Students say training school took their cash but failed to deliver

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ProTrain is a company that promises world-class training for education to employment, but Antonietta Bartoli says the courses left her broke and jobless.

“They just pocketed the money without delivering what they say they are going to deliver,” she told 8News.

Bartoli registered in 2016 for ProTrain‘s Phlebotomy Technician course. It’s the practice of taking blood from patients.

The $2,000 course was offered on the campus of J. Sargeant Reynolds Community College in a partnership contracted with Community College Workforce Alliance (CCWA).

“It was in a place of prominence,” Bartoli said. “They were in a beautiful building on the J Sergeant Reynolds campus.”

She passed the 12-week course in blood work with flying colors, earning her certificate and passing the national exam.

According to ProTrain’s handbook, students are then promised an internship within 60 days of completing the classroom portion.

“The paper that we were given says they will arrange an internship for us unless we have a specific site in mind,” Bartoli said while reading from the handbook.

Problem is, 60 days went by and nothing — no internship in a lab, hospital or doctor’s office — as promised.

Bartoli began calling and emailing ProTrain for answers.

After months of going back and forth in emails, the Henrico resident finally got something.

“Then I was finally assigned to a small clinic in Charles City 50 miles from here,” she explained.

Bartoli says even that didn’t live up to expectations.

Her two-week internship was cut short to just 60 hours and she only got to complete 29 of her 100 practice punctures. Practice Bartoli says most potential employers look for.

“I was also told I had to leave by ProTrain because they needed to put someone else in my place,” she says. 

Bartoli’s not the only one complaining.

In a letter to 8News, another student who wants to remain anonymous says she too had problems getting her promised internship.

After a battle with ProTrain, she says she was finally was given one 80 miles away. She then had to wait 4 to 6 months for her diploma to arrive.

8News spoke with a former ProTrain teacher. That teacher keeps in touch with their students. She says two years later, most of the student still haven’t had an internship.

8News found online reviews for ProTrain to be less than positive. One labeled it, “a certificate mill.”

Another one alleged it’s a “papermill sham.”

ProTrain,  which is based in North Carolina, is a licensed proprietary school by the North Carolina State Board of Community Colleges.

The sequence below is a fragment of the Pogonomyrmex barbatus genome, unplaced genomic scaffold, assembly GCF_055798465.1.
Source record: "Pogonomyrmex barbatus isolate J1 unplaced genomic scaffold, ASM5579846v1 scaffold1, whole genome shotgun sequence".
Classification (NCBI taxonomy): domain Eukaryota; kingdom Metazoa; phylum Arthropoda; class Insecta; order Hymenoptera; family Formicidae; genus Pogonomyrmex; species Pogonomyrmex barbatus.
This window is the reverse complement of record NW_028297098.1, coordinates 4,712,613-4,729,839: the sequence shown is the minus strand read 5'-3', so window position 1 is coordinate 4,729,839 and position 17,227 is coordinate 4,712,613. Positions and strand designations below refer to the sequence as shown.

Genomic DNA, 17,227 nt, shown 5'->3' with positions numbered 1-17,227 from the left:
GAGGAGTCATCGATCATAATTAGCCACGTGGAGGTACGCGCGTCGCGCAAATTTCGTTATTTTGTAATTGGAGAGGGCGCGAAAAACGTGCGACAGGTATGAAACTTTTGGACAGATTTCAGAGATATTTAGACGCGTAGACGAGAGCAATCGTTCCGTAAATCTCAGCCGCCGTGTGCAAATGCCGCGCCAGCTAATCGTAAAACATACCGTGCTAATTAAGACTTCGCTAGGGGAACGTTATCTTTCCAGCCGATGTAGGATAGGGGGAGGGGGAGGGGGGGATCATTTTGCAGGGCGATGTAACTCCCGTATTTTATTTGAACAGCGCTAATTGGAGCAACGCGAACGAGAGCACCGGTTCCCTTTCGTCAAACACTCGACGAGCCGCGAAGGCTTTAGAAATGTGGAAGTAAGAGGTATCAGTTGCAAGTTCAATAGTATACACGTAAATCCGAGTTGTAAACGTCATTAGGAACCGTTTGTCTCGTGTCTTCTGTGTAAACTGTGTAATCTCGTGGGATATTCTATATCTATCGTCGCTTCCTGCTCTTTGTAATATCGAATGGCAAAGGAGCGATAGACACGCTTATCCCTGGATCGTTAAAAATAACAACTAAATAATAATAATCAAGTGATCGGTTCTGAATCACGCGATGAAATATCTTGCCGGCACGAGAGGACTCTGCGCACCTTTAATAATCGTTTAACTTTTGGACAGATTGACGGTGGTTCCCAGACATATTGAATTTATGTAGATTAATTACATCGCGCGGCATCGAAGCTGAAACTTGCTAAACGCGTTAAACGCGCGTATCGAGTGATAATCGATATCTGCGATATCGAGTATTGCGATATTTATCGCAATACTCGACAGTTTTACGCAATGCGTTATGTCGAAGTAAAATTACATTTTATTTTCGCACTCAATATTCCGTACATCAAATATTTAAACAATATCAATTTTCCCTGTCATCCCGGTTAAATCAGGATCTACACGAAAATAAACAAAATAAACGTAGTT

ProTrain refused 8News requests for an interview, but in an email, Chief Executive Officer Betty Gardner told 8News in their 14 years, “ProTrain has trained thousands of students’ and consistently gets an A-plus rating from the Better Business Bureau.”

In regards to Bartoli, Gardner says “ProTrain did everything right by her” and that “she is fully certified and eligible for employment in Virginia.”

“Most laboratories, they do like to have some people with experience,” Bartoli said.

8News wanted to know who ProTrain has internship connections with. Gardner refused to disclose that information.

So, 8News did some checking, asking hospitals and labs if they ever partnered with ProTrain.  

VCU Medical Center, HCA, DaVita, LabCorp and Virginia Blood Services all told us they’ve never worked with ProTrain.

 “It became clear to me and a few other people that they just didn’t have the connection,” Bartoli said.

8News also asked ProTrain about their success rate, and Gardner admitted to 8News that of the 54 students in the medical program at CCWA last year, only seven were placed in internships.

Gardner blames that on students not completing required paperwork.

“The fact of the matter is they promised an internship they never provided,” Bertoli said. “That is not a school I will ever go back to.”

We also reached out locally to the community college workforce alliance that contracts with Protrain. They tell us they’ve enrolled more than 300 students in 73 classes taught mostly by Protrain instructors and, quote, “CCWA has only received one student complaint about a ProTrain-instructed class.”

However, they also tell us, “CCWA has not contracted with ProTrain to provide for a phlebotomy technician program since early spring 2016.”

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